Enhancing Corporate Accountability for Human Rights Violations: Is Extraterritoriality the Magic Potion?

Nadia Bernaz*

*Corresponding author for this work

Research output: Contribution to journalArticleAcademicpeer-review

21 Citations (Scopus)


The United Nations Guiding Principles on Business and Human Rights, resulting from the work of John Ruggie and his team, largely depend on state action and corporate good will for their implementation. One increasingly popular way for states to prevent and redress violations of human rights committed by companies outside their country of registration is to adopt measures with extraterritorial implications, some of which are presented in the article, or to assert direct extraterritorial jurisdiction in specific instances. Some United Nations human rights bodies and non-governmental organisations are clearly supporting the use of extraterritoriality and have argued that international human rights law places an obligation on states to embrace extraterritoriality so as to better control the activities of companies registered on their territories. In this context, the article aims to determine whether extraterritoriality is the magic potion that will help enhance corporate accountability for human rights violations committed overseas. The article explores whether such obligation exists and, beyond this, whether extraterritoriality should be further encouraged.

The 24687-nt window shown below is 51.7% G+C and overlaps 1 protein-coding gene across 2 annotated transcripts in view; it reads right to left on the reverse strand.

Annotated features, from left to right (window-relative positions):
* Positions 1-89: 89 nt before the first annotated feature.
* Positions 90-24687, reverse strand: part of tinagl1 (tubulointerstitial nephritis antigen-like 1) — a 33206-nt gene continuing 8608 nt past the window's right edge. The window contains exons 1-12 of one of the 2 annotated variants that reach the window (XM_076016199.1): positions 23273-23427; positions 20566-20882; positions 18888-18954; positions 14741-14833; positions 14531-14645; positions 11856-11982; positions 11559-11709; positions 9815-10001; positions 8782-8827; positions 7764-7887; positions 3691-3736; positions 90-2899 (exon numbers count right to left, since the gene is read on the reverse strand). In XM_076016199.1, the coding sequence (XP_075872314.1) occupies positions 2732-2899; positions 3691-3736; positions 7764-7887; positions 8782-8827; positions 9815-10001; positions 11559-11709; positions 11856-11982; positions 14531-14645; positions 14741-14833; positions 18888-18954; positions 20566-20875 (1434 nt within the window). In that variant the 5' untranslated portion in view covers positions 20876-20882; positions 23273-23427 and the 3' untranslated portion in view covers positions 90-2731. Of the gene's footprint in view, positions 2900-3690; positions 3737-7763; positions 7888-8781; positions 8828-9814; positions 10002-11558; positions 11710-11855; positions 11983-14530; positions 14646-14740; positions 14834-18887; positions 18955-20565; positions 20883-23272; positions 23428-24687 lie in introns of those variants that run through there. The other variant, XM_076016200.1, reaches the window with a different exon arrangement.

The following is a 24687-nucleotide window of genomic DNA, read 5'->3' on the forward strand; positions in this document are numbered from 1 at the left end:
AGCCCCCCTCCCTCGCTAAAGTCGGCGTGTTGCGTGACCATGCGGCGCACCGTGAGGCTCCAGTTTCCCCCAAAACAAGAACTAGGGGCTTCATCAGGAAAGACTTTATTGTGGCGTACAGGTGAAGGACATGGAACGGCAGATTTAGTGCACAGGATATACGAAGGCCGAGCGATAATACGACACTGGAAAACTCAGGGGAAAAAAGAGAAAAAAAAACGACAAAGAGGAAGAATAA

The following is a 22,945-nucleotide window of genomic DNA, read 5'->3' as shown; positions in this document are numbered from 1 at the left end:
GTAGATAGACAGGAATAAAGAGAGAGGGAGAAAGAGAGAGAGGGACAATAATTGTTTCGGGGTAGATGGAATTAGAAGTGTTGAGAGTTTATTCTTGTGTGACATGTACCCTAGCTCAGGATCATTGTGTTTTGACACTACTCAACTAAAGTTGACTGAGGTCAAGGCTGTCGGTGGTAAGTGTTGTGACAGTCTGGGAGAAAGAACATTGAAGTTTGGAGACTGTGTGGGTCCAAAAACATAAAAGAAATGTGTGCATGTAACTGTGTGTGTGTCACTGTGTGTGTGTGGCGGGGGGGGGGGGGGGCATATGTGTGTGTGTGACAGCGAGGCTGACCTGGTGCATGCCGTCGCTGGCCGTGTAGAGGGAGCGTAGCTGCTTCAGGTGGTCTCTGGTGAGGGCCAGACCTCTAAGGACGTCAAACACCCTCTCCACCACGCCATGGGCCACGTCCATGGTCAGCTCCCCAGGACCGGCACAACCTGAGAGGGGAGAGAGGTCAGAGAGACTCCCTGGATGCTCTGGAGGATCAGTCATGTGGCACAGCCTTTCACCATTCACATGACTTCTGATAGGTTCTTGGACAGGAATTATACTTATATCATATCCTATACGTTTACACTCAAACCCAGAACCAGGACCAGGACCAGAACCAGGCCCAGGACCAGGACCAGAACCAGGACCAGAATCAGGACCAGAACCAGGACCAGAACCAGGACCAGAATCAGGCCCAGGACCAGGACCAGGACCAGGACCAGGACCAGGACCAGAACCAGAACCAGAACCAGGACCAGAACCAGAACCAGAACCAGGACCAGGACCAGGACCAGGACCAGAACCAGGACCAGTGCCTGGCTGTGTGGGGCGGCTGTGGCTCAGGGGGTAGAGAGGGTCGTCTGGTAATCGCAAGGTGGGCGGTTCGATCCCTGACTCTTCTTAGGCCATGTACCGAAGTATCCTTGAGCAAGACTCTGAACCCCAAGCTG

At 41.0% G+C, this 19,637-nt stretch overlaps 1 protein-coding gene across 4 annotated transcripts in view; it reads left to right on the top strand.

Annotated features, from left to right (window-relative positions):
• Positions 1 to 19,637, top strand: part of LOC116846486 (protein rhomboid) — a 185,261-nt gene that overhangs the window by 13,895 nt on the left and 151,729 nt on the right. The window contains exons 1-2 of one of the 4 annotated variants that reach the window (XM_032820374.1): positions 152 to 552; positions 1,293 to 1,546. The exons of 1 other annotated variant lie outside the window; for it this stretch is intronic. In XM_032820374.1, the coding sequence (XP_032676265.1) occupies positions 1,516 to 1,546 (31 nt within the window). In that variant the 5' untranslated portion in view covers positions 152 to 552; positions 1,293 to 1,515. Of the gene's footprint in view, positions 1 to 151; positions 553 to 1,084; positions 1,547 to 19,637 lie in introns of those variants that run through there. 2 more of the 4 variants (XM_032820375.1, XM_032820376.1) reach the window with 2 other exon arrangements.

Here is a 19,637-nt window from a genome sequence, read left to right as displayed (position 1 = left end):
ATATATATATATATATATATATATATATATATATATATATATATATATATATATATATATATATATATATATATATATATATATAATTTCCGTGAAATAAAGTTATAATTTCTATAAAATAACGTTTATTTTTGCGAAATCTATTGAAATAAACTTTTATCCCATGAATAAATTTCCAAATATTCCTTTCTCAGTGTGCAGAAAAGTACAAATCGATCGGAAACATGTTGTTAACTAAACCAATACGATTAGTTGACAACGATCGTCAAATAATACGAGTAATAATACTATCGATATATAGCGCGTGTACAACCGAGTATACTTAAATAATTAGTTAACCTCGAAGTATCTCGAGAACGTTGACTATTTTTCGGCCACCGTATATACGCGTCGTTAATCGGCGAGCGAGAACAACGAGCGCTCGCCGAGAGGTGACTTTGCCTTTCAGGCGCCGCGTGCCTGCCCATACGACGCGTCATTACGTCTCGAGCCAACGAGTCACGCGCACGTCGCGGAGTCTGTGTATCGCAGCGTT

Original languageEnglish
Pages (from-to)493-511
Number of pages19
JournalJournal of Business Ethics
Issue number3
Publication statusPublished - Oct 2013
Externally publishedYes


  • Accountability
  • Alien Tort Statute
  • Business and human rights
  • Export credit
  • Extraterritoriality
  • International human rights law
  • Procurement
  • Reporting
  • Stock exchange
  • United Nations

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